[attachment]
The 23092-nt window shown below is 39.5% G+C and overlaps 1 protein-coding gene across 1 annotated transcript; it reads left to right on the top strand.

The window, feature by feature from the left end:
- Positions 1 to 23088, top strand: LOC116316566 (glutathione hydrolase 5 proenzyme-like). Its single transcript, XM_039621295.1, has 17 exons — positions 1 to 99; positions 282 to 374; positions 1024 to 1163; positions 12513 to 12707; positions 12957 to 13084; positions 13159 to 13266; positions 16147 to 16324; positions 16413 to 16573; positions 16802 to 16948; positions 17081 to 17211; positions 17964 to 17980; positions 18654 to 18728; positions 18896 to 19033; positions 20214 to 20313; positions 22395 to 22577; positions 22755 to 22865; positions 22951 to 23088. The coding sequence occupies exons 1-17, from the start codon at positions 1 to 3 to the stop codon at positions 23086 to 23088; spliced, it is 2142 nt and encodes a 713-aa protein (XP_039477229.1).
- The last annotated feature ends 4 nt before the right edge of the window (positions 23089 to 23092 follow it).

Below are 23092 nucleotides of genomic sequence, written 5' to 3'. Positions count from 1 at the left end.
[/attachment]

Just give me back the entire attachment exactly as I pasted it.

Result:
The 23092-nt window shown below is 39.5% G+C and overlaps 1 protein-coding gene across 1 annotated transcript; it reads left to right on the top strand.

The window, feature by feature from the left end:
- Positions 1 to 23088, top strand: LOC116316566 (glutathione hydrolase 5 proenzyme-like). Its single transcript, XM_039621295.1, has 17 exons — positions 1 to 99; positions 282 to 374; positions 1024 to 1163; positions 12513 to 12707; positions 12957 to 13084; positions 13159 to 13266; positions 16147 to 16324; positions 16413 to 16573; positions 16802 to 16948; positions 17081 to 17211; positions 17964 to 17980; positions 18654 to 18728; positions 18896 to 19033; positions 20214 to 20313; positions 22395 to 22577; positions 22755 to 22865; positions 22951 to 23088. The coding sequence occupies exons 1-17, from the start codon at positions 1 to 3 to the stop codon at positions 23086 to 23088; spliced, it is 2142 nt and encodes a 713-aa protein (XP_039477229.1).
- The last annotated feature ends 4 nt before the right edge of the window (positions 23089 to 23092 follow it).

Below are 23092 nucleotides of genomic sequence, written 5' to 3'. Positions count from 1 at the left end.